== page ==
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Asian stocks rose with Wall St futures, mood fragile

The euro softened after French President Emmanuel Macron lost control of the National Assembly in Sunday’s legislative election, a major blow that could plunge the country into political paralysis.

Nasdaq futures rose 1.0% in the first session, while S&P 500 futures rose 0.6%. Recently, the duo had a habit of winning in Asia only to fall behind at the London and New York opens.

The S&P 500 fell nearly 6% last week to trade 24% below its January peak. BofA analysts noted that this was the 20th bear market in the past 140 years and that the average peak-to-trough decline was 37.3%.

Investors are hoping it doesn’t match the 289-day average period, as it won’t end until October 2022.

MSCI’s broadest index of Asia-Pacific stocks outside Japan rose 0.1% in tight exchange. The Tokyo Nikkei gained 0.6%, with exporters buoyed by the yen’s sharp decline recently.

News that President Joe Biden is considering lifting some tariffs on China and a possible break in the federal gasoline tax to fight inflation helped boost sentiment.

Yet markets fear that major central banks will be forced to tighten policies so aggressively to control runaway inflation that they will push the world into recession.

NAB strategist Rodrigo Catril said, “Market volatility led the VIX index higher as it posted its strongest weekly close since late April, a theme that outpaces equities along with currency spikes and rate volatility as well as credit spreads.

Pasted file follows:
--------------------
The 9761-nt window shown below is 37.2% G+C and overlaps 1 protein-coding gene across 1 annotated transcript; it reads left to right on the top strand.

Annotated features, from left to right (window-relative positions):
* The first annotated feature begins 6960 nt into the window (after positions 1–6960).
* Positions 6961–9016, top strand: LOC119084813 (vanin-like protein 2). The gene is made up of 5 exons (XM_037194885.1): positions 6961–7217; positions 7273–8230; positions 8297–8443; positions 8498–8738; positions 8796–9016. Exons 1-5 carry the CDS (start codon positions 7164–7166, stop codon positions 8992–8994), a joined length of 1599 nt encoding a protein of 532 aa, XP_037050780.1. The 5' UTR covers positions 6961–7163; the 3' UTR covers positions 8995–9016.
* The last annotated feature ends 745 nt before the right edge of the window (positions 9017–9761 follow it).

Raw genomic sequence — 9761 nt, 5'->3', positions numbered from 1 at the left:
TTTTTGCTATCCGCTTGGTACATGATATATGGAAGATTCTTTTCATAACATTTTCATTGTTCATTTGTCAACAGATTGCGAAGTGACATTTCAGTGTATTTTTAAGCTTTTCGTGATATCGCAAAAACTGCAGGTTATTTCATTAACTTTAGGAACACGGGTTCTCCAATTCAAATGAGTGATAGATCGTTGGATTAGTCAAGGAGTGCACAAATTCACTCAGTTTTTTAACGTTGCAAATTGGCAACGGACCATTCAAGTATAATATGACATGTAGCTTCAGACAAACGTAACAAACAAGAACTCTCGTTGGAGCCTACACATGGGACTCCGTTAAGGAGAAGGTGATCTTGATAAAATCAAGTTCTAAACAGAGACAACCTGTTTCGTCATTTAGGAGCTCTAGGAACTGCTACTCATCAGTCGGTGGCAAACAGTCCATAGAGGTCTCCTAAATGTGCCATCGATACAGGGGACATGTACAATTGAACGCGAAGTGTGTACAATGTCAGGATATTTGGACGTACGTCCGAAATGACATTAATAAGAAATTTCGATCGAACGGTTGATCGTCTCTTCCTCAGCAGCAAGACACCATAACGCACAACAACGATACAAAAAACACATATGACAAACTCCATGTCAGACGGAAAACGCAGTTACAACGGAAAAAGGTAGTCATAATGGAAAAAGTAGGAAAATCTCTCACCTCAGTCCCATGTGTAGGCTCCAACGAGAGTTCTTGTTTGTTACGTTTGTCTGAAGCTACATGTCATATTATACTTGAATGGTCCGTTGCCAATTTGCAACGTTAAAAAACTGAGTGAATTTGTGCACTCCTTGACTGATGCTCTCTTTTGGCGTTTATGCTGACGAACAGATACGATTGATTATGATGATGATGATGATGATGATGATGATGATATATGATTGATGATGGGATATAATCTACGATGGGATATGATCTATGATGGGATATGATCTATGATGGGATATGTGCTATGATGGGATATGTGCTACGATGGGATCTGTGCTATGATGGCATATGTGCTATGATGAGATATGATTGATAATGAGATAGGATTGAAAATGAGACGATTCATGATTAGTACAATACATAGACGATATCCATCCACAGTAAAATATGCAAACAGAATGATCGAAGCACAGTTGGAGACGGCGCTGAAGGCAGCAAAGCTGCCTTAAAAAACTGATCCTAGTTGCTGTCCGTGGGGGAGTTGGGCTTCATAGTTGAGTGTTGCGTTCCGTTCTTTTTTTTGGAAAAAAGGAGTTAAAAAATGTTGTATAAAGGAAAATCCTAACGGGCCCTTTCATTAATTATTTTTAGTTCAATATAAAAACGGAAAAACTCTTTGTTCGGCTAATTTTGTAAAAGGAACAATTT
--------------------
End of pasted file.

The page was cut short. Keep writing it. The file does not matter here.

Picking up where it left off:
“At this stage, it is difficult to envisage a reversal of the situation until there is evidence of a material reduction in inflationary pressures.”

Relief looks unlikely this week with UK inflation figures set to show another worrisome reading that could pressure the Bank of England to accelerate its pace of growth.

A host of central bankers are on the agenda this week, led by possibly hawkish testimony from Federal Reserve Chairman Jerome Powell before the House of Representatives on Wednesday and Thursday.

Last week the Fed pledged to be “unconditional” in its commitment to controlling inflation, while Fed Governor Christopher Waller said on Saturday that he would support another 75 basis point hike in July.

This bearish commitment puts the dollar at 104,680, after reaching a high of 105,790 last week.

The euro was slightly lower at $1.0488 after the French election, still uncomfortably close to last week’s low of $1.0357.

The yen remains under heavy pressure, with the Bank of Japan stubbornly sticking to its easing policy, while all other developed countries have adopted tightening measures. The dollar closed at 135.36 yen last week after hitting its highest level since 1998.

Dollar strength has kept gold in a solid sideways pattern for almost a month and it is stuck at $1,838 an ounce. [GOL/]

Oil prices rose slightly on Monday after falling sharply late last week, as concerns over higher energy prices raised the risk of a global recession that would eventually dampen demand. [O/R]

Brent was up 69 cents at $113.81, while U.S. crude added 80 cents to $110.36 a barrel.

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